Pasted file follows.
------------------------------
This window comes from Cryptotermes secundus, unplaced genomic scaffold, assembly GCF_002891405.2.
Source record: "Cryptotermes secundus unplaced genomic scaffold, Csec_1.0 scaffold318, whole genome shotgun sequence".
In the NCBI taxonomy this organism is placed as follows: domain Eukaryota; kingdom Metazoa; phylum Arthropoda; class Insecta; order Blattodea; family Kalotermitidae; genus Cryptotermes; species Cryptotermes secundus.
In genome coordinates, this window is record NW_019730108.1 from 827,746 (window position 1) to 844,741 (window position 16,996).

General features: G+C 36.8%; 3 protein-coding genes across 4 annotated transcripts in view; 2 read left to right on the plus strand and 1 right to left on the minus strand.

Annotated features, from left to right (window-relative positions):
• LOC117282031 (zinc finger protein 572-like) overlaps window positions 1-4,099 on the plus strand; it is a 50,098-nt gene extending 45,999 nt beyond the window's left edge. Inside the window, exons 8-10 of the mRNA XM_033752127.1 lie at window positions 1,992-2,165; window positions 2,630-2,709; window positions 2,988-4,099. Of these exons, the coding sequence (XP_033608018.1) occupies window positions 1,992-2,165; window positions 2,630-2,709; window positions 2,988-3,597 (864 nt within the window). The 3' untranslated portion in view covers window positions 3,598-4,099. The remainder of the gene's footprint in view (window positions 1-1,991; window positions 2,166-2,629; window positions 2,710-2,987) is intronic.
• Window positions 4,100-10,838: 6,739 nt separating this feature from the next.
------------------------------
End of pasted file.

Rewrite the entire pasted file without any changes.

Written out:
This window comes from Cryptotermes secundus, unplaced genomic scaffold, assembly GCF_002891405.2.
Source record: "Cryptotermes secundus unplaced genomic scaffold, Csec_1.0 scaffold318, whole genome shotgun sequence".
In the NCBI taxonomy this organism is placed as follows: domain Eukaryota; kingdom Metazoa; phylum Arthropoda; class Insecta; order Blattodea; family Kalotermitidae; genus Cryptotermes; species Cryptotermes secundus.
In genome coordinates, this window is record NW_019730108.1 from 827,746 (window position 1) to 844,741 (window position 16,996).

General features: G+C 36.8%; 3 protein-coding genes across 4 annotated transcripts in view; 2 read left to right on the plus strand and 1 right to left on the minus strand.

Annotated features, from left to right (window-relative positions):
• LOC117282031 (zinc finger protein 572-like) overlaps window positions 1-4,099 on the plus strand; it is a 50,098-nt gene extending 45,999 nt beyond the window's left edge. Inside the window, exons 8-10 of the mRNA XM_033752127.1 lie at window positions 1,992-2,165; window positions 2,630-2,709; window positions 2,988-4,099. Of these exons, the coding sequence (XP_033608018.1) occupies window positions 1,992-2,165; window positions 2,630-2,709; window positions 2,988-3,597 (864 nt within the window). The 3' untranslated portion in view covers window positions 3,598-4,099. The remainder of the gene's footprint in view (window positions 1-1,991; window positions 2,166-2,629; window positions 2,710-2,987) is intronic.
• Window positions 4,100-10,838: 6,739 nt separating this feature from the next.